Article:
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Avoiding the Summer Slowdown

Summer Learning

Avoiding the Summer Slowdown

It’s easy to do — slow down, that is, —during the summer when vacations are on and school is out. But this summer, don’t let your children put their brains on pause. Teachers will tell you that many children take more than a minute to fall back into school form once summer is over leading to valuable time wasted.
The brain is just like a muscle in our body. If we don’t use it, we lose it, and children who don’t read over the summer or have enriching experiences fall prey to brain atrophy.

What can parents do so their children don’t fall victim to the summer slowdown? If your child doesn’t have a schedule of learning over the summer it’s up to you to make one for him or her. It might be as simple as a summer reading list. The Association for Library Service for Children puts out an annual reading list and it can be found at http://www.ala.org/alsc/publications-resources/book-lists/2017-summer-reading-list.  And by the way, the reading list starts at preschool and goes through 8th grade.

While the ALSC has a list that goes through 8th grade, what about high school? Check out eSchool News at http://www.eschoolnews.com/2012/05/04/10-books-for-high-school-summer-reading/, 10 books just for high schoolers to keep their minds sharp over the summer.

Why reading? Let me tell you a little secret. When it comes to getting into your top colleges, every student who applies is going to have a high grade point average. Their SAT scores are going to be fantastic. What will separate those who get in and those who don’t will be the essays. Here’s the key to the secret. The more you read, the better you write. It’s magic. Reading builds vocabulary. Reading teaches a student — we’ll anybody — how to tell a story. The essays will tell the student’s story.

Many families can’t afford to send their children to college prep private schools, but that doesn’t mean your children can’t read what the children that do go to those schools read over the summer. Check out the summer reading lists from some of the nation’s top private schools courtesy of Business Insid-er at http://www.businessinsider.com/summer-reading-lists-at-prestigious-private-schools-2015-7/#the-hotchkiss-school–lakeville-connecticut-1

But it’s not just reading. It’s seeing and touching, and a child’s ability to say, “I’ve been there.” That is the invisible hand of education when you take your children on road trips, to family reunions, to places where you grew up. The stories you tell along the way will stick with them. Sure, they will act like they are bored to tears and ask dozens of times, “When will we get there?” But you’re creating memories that will last a lifetime.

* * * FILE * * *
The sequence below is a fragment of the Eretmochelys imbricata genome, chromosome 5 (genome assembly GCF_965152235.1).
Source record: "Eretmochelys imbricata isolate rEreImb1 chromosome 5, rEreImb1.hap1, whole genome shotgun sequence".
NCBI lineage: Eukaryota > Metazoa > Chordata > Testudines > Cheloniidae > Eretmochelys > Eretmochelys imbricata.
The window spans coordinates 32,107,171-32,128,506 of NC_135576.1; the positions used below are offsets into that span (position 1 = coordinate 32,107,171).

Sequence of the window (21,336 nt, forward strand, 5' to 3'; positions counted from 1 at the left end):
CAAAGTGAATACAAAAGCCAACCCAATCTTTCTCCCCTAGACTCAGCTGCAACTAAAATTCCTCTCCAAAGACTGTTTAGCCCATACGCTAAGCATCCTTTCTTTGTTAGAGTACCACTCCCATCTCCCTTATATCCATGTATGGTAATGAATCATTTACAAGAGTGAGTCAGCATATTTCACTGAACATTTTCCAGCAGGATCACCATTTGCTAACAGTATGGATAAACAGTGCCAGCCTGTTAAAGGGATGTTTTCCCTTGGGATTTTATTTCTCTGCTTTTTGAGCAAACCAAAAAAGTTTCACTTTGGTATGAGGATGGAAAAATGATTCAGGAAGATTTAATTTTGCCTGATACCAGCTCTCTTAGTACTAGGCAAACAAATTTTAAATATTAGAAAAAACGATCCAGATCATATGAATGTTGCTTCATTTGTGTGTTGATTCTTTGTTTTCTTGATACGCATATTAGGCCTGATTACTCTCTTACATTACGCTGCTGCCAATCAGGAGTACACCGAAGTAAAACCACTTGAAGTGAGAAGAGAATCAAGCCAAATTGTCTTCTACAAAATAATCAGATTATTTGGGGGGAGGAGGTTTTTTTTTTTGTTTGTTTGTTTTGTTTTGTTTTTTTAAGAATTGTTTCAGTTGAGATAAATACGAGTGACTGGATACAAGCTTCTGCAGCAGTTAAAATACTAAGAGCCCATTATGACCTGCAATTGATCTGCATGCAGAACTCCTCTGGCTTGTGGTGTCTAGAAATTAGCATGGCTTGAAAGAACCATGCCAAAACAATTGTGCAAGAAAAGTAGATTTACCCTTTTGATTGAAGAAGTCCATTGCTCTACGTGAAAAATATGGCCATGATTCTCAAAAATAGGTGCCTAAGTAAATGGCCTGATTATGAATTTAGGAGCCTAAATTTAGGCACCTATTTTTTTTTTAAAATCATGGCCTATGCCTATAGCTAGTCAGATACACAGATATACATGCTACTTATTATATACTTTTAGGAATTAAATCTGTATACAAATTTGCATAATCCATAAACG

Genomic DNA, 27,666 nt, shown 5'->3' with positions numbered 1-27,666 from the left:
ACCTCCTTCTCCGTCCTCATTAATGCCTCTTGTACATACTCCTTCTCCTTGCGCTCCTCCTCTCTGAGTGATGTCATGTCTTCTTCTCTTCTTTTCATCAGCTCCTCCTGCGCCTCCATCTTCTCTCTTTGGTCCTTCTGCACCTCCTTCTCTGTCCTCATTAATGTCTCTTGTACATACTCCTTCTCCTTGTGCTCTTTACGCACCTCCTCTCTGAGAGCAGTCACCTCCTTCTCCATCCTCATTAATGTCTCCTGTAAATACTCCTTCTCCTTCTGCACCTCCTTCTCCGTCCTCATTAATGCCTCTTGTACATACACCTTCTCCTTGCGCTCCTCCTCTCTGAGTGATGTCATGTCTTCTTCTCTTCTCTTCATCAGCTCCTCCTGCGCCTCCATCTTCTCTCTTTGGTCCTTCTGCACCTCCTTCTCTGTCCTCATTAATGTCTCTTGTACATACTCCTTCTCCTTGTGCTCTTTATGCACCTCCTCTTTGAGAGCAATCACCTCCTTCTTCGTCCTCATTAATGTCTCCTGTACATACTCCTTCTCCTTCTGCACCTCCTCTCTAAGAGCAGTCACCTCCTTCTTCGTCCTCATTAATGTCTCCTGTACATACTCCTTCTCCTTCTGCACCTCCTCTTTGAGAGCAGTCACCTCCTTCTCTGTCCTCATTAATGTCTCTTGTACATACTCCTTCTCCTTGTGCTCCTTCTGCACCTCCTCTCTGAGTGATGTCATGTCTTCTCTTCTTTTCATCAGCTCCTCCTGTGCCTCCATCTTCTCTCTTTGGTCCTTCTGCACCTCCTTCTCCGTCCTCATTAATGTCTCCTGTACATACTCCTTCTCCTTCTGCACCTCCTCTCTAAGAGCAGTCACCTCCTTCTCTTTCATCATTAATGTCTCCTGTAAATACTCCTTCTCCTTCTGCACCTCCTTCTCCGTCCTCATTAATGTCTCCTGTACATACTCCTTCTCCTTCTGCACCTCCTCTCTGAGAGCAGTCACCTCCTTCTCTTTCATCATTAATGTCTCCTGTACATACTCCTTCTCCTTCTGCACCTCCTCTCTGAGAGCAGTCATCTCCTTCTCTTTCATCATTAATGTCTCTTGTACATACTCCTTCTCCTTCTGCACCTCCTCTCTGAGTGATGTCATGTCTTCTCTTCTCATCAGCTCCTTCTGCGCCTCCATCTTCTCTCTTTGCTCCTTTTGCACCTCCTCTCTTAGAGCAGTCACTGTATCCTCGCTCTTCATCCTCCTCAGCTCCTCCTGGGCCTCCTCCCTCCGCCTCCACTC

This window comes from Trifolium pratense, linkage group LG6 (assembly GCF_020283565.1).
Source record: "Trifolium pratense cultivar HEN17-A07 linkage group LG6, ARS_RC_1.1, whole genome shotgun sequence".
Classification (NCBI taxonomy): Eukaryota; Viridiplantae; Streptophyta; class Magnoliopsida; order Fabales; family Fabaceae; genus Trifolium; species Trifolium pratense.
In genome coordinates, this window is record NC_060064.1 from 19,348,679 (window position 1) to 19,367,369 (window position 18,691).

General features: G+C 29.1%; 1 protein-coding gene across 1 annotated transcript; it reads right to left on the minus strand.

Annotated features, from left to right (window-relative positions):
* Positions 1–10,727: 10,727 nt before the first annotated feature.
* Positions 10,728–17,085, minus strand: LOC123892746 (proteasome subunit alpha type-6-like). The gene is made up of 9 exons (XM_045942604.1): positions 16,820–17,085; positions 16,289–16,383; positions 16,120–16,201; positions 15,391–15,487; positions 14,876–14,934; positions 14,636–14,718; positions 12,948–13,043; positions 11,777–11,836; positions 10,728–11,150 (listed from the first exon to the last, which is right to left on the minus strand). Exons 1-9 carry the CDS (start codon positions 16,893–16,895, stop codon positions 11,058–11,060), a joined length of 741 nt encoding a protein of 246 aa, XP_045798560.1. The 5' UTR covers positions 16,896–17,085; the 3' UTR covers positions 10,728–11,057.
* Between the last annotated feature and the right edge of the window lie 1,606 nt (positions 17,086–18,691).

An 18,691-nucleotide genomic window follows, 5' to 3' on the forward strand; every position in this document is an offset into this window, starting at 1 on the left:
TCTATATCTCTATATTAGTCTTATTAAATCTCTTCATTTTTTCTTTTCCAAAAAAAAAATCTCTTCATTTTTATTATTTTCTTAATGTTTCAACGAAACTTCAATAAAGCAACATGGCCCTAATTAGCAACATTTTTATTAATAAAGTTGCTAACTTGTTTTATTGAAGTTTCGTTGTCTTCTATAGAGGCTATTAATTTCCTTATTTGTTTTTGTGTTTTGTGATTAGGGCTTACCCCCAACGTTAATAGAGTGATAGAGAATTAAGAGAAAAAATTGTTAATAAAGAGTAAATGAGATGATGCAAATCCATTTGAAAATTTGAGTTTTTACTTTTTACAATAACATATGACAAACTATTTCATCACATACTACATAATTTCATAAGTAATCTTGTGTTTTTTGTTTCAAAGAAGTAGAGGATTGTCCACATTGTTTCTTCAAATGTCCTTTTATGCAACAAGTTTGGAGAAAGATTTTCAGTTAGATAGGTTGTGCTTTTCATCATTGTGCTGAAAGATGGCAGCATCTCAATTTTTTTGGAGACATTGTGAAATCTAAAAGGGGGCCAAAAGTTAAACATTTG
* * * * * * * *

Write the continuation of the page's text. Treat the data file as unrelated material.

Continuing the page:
A few suggestions: Take a day trip to Atlanta and go to the King Center and the Martin Luther King, Jr. National Historic Site Visitor Center. It’s free, and you’ll get a chance to make Dr. Martin Luther King Jr. Come alive for your children.
A more adventuresome trip, better suited for a weekend, cou-pled with an overnight stay is tracing the Selma to Montgom-ery 1965 March, backward starting in Montgomery, Alabama. Your family could visit the Dexter Avenue Baptist Church, Dr. King’s first church and stand in the pulpit where he preached. That church is just down the street from the Alabama State Capitol where Gov. George Wallace, stood on its steps in 1963 and declared “segregation now, segregation tomorrow, segregation forever.” It is also the church where Vernon Johns, a civil rights pioneer, mostly forgotten now, stood steadfast against segregation.

While in Montgomery, visit the Civil Rights Memorial. Then trace the Selma to Montgomery March in reverse along the Selma to Montgomery National Historic Trail where there are two National Park Service interpretive centers: The Lowndes Interpretive Center in White Hall, Alabama and the Selma Interpretive Center in Selma.

But there is another site your children should see and experience. The Viola Liuzzo Memorial. She was the Michigan mother of five who gave her life for the civil rights struggle. She was driving marchers home when she was shot and killed by KKK members. Her car crashed at the site of the present marker. The Viola Liuzzo Memorial is along U.S. Highway 80 (mile marker 111).

Once in Selma, there are two must-sees. The Edmund Pettus Bridge (there is a park underneath the bridge, but don’t expect a paradise, it isn’t) and Brown Chapel AME, the church where marchers started the March 7 demonstration that led to “Bloody Sunday.” Walk where John Lewis and 600 others were beaten and gassed.

These are just a few ideas to help your children understand the shoulders they stand on and the struggle that people who look like them made so they can live free. It should also in-spire them to do their very best with the opportunities set before them.

Written by Charles E. Richardson

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